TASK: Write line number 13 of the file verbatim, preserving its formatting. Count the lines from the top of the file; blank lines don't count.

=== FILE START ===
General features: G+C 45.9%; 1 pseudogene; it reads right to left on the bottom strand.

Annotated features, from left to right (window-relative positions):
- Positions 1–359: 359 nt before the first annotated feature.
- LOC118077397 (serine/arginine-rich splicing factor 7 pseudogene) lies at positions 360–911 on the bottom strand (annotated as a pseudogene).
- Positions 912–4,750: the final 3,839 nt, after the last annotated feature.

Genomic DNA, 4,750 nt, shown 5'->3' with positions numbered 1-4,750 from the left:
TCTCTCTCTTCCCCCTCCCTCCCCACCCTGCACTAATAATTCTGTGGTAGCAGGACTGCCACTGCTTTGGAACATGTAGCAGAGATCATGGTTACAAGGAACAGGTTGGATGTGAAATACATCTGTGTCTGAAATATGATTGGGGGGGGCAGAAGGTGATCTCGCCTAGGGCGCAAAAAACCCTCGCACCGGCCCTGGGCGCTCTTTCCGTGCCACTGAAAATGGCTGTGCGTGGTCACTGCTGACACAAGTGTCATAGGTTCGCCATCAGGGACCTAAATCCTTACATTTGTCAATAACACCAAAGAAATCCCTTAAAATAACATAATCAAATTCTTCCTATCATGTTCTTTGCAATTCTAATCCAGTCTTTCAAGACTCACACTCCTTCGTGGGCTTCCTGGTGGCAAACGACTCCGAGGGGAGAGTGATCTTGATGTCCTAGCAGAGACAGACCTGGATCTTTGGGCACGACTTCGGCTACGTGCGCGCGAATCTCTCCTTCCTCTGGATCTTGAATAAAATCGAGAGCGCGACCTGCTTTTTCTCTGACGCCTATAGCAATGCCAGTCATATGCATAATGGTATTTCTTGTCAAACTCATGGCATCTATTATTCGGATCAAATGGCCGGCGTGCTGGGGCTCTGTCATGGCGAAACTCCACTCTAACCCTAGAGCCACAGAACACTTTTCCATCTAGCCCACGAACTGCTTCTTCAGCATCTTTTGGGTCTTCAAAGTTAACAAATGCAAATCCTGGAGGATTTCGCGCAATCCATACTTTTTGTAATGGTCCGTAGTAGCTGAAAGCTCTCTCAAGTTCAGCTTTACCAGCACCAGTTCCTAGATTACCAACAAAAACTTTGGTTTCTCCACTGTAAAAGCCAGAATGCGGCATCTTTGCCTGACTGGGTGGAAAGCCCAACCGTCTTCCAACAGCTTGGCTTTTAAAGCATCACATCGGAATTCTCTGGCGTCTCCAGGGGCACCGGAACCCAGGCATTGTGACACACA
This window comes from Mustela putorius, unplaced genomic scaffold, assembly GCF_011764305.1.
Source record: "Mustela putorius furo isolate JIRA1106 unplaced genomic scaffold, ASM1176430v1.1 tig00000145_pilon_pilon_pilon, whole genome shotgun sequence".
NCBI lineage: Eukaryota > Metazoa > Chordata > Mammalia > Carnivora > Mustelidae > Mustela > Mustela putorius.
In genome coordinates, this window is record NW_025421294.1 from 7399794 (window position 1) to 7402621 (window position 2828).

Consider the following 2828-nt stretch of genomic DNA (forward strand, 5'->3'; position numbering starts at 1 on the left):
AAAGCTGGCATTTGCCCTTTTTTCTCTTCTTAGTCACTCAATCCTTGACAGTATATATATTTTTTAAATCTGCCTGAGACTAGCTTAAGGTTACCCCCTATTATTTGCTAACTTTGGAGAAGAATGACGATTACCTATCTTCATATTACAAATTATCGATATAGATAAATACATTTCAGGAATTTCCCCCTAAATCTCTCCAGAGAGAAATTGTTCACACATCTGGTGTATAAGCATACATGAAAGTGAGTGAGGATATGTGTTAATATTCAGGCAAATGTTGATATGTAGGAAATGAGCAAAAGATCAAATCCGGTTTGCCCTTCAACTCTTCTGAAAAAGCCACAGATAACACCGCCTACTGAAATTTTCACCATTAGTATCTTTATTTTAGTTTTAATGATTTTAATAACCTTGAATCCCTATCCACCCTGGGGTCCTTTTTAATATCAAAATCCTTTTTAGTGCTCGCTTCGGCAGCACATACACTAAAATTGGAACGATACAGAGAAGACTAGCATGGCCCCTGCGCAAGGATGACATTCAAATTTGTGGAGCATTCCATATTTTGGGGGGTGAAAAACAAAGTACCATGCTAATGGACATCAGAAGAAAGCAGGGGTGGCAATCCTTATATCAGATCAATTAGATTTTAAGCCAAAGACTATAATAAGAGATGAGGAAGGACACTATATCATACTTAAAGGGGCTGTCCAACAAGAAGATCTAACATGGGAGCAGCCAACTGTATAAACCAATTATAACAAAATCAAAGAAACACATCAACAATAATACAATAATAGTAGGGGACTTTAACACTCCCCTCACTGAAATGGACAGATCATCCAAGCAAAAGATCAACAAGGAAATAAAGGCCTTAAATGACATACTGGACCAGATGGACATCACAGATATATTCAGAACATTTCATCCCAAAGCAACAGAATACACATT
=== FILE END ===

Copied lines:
AAAGCTGGCATTTGCCCTTTTTTCTCTTCTTAGTCACTCAATCCTTGACAGTATATATATTTTTTAAATCTGCCTGAGACTAGCTTAAGGTTACCCCCTATTATTTGCTAACTTTGGAGAAGAATGACGATTACCTATCTTCATATTACAAATTATCGATATAGATAAATACATTTCAGGAATTTCCCCCTAAATCTCTCCAGAGAGAAATTGTTCACACATCTGGTGTATAAGCATACATGAAAGTGAGTGAGGATATGTGTTAATATTCAGGCAAATGTTGATATGTAGGAAATGAGCAAAAGATCAAATCCGGTTTGCCCTTCAACTCTTCTGAAAAAGCCACAGATAACACCGCCTACTGAAATTTTCACCATTAGTATCTTTATTTTAGTTTTAATGATTTTAATAACCTTGAATCCCTATCCACCCTGGGGTCCTTTTTAATATCAAAATCCTTTTTAGTGCTCGCTTCGGCAGCACATACACTAAAATTGGAACGATACAGAGAAGACTAGCATGGCCCCTGCGCAAGGATGACATTCAAATTTGTGGAGCATTCCATATTTTGGGGGGTGAAAAACAAAGTACCATGCTAATGGACATCAGAAGAAAGCAGGGGTGGCAATCCTTATATCAGATCAATTAGATTTTAAGCCAAAGACTATAATAAGAGATGAGGAAGGACACTATATCATACTTAAAGGGGCTGTCCAACAAGAAGATCTAACATGGGAGCAGCCAACTGTATAAACCAATTATAACAAAATCAAAGAAACACATCAACAATAATACAATAATAGTAGGGGACTTTAACACTCCCCTCACTGAAATGGACAGATCATCCAAGCAAAAGATCAACAAGGAAATAAAGGCCTTAAATGACATACTGGACCAGATGGACATCACAGATATATTCAGAACATTTCATCCCAAAGCAACAGAATACACATT